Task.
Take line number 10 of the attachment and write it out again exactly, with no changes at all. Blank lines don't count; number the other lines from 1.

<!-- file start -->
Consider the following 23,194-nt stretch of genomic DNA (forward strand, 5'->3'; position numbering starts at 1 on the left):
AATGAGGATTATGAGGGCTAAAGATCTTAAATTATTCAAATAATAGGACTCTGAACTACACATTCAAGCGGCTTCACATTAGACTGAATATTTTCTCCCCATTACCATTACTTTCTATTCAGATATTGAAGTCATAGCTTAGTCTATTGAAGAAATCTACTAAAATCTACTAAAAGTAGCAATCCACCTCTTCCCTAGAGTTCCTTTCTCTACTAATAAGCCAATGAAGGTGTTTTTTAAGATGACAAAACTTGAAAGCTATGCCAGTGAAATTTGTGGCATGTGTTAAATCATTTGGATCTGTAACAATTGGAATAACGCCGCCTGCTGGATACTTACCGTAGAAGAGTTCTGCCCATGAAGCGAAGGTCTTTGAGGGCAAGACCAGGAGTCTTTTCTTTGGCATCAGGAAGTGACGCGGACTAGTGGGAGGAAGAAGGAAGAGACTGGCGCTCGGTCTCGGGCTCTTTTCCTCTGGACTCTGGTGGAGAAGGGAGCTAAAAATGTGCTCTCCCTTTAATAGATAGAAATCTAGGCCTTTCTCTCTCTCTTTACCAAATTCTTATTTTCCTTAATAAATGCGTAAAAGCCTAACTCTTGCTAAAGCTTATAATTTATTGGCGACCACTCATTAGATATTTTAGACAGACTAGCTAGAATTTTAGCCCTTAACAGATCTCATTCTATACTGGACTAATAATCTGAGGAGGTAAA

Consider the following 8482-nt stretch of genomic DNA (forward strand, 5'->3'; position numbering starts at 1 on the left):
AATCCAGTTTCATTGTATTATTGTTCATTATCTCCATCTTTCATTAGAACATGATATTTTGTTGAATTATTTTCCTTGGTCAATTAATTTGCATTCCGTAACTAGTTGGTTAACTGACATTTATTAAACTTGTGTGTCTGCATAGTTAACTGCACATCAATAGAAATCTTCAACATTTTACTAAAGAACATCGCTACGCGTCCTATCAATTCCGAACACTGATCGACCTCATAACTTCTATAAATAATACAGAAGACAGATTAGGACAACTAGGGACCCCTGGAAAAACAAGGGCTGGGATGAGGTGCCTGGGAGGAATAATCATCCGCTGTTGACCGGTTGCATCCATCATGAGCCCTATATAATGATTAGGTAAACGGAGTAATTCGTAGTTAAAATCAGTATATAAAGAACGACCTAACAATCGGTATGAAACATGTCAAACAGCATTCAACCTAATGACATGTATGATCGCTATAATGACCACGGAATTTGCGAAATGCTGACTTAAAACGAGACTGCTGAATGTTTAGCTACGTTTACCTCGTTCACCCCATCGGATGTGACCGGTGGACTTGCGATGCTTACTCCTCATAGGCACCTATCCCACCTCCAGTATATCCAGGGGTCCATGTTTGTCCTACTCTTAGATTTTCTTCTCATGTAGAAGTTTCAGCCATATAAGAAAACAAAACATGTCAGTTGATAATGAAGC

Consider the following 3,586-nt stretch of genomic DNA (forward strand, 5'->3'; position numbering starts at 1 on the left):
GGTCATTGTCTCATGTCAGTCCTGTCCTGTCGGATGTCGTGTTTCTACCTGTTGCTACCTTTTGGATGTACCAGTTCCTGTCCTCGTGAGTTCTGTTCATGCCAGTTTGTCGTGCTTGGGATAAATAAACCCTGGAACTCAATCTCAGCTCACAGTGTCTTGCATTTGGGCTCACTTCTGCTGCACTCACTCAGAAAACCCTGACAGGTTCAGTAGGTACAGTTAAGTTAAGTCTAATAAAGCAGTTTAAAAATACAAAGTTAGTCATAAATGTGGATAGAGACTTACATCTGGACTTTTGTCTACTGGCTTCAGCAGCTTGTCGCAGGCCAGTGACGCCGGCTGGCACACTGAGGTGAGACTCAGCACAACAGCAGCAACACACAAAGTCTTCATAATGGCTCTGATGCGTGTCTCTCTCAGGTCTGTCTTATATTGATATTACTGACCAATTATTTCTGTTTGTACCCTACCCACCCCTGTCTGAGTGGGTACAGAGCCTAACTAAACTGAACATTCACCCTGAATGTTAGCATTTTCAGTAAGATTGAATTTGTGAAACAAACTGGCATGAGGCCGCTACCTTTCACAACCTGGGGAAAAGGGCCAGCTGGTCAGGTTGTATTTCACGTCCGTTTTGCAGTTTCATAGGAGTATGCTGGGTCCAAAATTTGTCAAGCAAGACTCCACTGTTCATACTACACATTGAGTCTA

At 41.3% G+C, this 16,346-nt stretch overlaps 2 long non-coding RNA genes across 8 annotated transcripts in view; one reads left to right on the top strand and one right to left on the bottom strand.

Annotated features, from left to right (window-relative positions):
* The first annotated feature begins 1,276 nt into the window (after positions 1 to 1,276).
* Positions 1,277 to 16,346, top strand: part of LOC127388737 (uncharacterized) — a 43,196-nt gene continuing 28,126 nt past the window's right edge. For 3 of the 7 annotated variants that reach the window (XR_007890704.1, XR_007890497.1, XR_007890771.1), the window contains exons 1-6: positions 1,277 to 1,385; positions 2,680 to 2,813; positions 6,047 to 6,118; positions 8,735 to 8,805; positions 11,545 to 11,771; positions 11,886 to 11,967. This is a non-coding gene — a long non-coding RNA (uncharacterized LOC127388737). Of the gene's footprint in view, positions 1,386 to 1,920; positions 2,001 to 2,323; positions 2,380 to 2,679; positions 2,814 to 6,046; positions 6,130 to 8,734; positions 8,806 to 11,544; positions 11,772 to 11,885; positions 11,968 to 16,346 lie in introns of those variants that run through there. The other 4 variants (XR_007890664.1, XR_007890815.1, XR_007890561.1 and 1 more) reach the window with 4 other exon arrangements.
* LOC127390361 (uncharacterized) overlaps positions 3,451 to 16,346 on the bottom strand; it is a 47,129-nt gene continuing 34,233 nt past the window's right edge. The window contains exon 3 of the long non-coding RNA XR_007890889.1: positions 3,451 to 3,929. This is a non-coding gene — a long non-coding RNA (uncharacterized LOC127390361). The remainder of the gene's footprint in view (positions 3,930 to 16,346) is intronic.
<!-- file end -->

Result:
* Positions 1,277 to 16,346, top strand: part of LOC127388737 (uncharacterized) — a 43,196-nt gene continuing 28,126 nt past the window's right edge. For 3 of the 7 annotated variants that reach the window (XR_007890704.1, XR_007890497.1, XR_007890771.1), the window contains exons 1-6: positions 1,277 to 1,385; positions 2,680 to 2,813; positions 6,047 to 6,118; positions 8,735 to 8,805; positions 11,545 to 11,771; positions 11,886 to 11,967. This is a non-coding gene — a long non-coding RNA (uncharacterized LOC127388737). Of the gene's footprint in view, positions 1,386 to 1,920; positions 2,001 to 2,323; positions 2,380 to 2,679; positions 2,814 to 6,046; positions 6,130 to 8,734; positions 8,806 to 11,544; positions 11,772 to 11,885; positions 11,968 to 16,346 lie in introns of those variants that run through there. The other 4 variants (XR_007890664.1, XR_007890815.1, XR_007890561.1 and 1 more) reach the window with 4 other exon arrangements.